Exeter Chiefs travel to Saracens. The Chiefs will be hoping that they win and Saints lose. If the Saints win then they will not make the play-offs. Saracens have been quite up and down in recent weeks, thrashing Sale Sharks 9-45 in Manchester, losing to Harlequins at Twickenham, being routed at hone by Clermont, and winning away in Newcastle. Undoubtedly Saracens are a good side, but they aren’t coming into a vital game on the back of a good run of form, and the ambitious Chiefs have a lot to play for. With Chiefs coach Rob Baxter publicly stating his players deserve more England recognition, there could be extra pressure on certain Chiefs players.
The issue with Saracens this season, as it was last season and the season before, is that their attacking play is jarringly one-dimensional. That said, their Springbokesque kick-chase game lends itself to knock-out rugby. Personally I don’t think Saracens have that aura of power as they did last season, and it appears that Mark McCall is unsure of who his best fly half is, Charlie Hodgson or Owen Farrell.
Exeter Chiefs will have been gutted at losing to the Saints two weeks ago, but they have defied all expectations and second season syndrome to be challenging for fourth spot. Winning at Saracens is a tough ask, but it is not beyond the Chiefs who have a very robust set-piece, a well balanced back row and a combination of pace and power in the backs. Sireli Naqelevuki is finding his feet after an injury lay-off and adds serious impetus, and Ignacio Mieres at 10 is a very reliable kicker. There is a perception in the Premiership that the Chiefs crash and bash and then kick for position, but they are very capable of playing some neat and precise rugby. I don’t think this game will be a spectacle, but I can see it being very, very close.
In the basement battle London Wasps take on Newcastle Falcons. To avoid last place the Falcons have to beat Wasps, score four tries in the process, and prevent Wasps from accruing a losing bonus point.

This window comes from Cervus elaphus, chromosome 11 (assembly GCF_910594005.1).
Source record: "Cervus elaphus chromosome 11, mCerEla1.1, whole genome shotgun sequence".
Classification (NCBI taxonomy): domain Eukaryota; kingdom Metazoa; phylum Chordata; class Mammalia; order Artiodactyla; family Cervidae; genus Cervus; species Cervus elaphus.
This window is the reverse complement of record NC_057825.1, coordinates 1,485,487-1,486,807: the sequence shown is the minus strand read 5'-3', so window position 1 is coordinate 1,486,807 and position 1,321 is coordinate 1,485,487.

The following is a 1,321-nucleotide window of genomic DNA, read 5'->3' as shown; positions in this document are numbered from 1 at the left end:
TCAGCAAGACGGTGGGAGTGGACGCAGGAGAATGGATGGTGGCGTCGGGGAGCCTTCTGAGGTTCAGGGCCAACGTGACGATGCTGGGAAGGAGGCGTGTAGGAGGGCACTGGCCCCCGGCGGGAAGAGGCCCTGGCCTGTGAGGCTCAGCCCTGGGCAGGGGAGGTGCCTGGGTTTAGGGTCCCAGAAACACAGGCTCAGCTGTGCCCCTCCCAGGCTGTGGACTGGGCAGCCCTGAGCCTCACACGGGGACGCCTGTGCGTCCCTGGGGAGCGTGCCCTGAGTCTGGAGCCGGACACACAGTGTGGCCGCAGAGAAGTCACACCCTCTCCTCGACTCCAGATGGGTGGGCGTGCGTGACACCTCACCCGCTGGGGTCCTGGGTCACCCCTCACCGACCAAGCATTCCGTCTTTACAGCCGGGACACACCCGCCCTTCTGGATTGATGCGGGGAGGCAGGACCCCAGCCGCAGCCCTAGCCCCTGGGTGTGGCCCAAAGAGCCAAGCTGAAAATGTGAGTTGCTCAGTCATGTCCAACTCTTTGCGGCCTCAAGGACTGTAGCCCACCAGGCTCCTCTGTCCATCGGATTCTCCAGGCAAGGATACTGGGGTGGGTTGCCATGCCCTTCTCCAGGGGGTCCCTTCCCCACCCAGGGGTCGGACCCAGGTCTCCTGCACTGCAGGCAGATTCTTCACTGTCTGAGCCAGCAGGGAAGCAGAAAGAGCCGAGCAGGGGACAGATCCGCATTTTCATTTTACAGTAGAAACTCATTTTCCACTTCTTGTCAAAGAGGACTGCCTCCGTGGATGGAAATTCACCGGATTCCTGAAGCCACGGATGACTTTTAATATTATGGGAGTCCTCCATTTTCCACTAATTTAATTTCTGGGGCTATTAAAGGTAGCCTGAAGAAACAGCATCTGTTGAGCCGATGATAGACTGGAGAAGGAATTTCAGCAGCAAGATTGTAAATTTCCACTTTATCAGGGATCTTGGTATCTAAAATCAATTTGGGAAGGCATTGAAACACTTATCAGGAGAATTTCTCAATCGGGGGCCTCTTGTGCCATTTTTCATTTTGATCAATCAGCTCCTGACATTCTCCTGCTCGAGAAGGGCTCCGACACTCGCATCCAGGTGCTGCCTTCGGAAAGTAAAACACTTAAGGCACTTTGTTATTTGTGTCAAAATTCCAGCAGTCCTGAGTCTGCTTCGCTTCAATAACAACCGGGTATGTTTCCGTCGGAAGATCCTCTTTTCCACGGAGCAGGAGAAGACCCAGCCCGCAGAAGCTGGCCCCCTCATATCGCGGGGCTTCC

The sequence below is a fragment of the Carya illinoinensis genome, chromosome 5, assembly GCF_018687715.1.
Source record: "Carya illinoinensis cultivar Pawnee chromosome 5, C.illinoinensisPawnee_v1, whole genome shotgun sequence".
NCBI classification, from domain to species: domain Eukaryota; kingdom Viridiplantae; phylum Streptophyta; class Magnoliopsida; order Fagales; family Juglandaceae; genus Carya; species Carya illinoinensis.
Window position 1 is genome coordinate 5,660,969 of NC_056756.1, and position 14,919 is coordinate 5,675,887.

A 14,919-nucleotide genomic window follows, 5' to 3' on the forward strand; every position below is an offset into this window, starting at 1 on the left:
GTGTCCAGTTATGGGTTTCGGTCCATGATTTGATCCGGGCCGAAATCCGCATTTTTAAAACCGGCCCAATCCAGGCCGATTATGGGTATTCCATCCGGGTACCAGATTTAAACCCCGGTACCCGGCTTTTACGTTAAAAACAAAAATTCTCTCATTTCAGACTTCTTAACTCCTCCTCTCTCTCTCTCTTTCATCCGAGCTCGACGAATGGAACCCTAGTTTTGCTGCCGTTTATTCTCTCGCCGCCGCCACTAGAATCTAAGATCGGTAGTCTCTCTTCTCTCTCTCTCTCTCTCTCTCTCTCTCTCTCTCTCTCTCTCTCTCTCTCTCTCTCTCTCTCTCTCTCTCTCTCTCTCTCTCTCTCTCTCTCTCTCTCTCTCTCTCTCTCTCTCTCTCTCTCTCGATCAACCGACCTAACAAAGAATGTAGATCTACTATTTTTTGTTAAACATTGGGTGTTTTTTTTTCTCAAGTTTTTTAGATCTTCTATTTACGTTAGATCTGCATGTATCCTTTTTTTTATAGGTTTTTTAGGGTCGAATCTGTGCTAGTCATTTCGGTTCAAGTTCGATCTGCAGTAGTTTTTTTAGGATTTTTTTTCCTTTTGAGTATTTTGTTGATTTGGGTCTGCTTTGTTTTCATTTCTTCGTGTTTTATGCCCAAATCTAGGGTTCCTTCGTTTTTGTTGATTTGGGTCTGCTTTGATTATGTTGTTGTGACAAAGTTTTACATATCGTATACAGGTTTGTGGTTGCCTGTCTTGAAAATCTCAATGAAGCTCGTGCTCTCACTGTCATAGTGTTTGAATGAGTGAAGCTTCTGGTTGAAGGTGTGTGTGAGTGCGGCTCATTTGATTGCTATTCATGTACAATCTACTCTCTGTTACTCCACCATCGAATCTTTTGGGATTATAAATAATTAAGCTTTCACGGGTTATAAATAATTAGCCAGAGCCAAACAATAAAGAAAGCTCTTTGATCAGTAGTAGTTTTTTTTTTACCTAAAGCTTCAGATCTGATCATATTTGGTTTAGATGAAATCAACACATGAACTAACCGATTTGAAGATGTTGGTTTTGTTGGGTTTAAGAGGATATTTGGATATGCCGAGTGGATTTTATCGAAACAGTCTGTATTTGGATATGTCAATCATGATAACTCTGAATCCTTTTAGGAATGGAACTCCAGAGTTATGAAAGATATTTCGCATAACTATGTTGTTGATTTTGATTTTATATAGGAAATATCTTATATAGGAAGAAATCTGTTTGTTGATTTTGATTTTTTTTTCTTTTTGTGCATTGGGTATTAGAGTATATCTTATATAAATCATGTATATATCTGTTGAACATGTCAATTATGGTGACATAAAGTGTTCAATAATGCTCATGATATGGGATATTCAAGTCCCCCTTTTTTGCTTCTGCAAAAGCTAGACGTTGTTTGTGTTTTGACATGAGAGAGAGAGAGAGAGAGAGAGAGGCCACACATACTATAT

Wasps have had a diabolical season. They have suffered a horrific injury list including Steve Thompson, Joe Worsley, Tom Rees and Dan-Ward Smith, but they’ve also been very bad defensively and seem badly coached. Granted they have had a high casualty ratio, but they’ve effectively been operating with the same squad all season due to World Cup call-ups. Wasps were pretty fortunate that they managed a losing bonus point against Bath after Sam Vesty dropped the ball over the line prior to grounding what would have been Bath’s fourth try, and they were also heavily beaten by Harlequins recently, but they did manage a good performance against Biarritz in Europe, however. With fly-half Nicky Robinson and centre Dom Waldouck available, and English starlets Elliot Daly, Christian Wade and Joe Launchbury they have players capable of genuine quality, however, they will need to overcome a very gritty, albeit limited, Falcons side.
The Falcons have been pretty shocking all season under the tenure of the confused Alan Tait, but Gary Gold has brought a new organisation and determination to the outfit, despite a host of inconsistent selections. The Falcons have a very rugged set-piece, with the destructive Euan Murray at tight head, and the lineout technician James Hudson captaining the team, but the backs lack finesse, relying on the booming boot of Jimmy Gopperth, and a crash ball merchant, James Fitzpatrick, at twelve.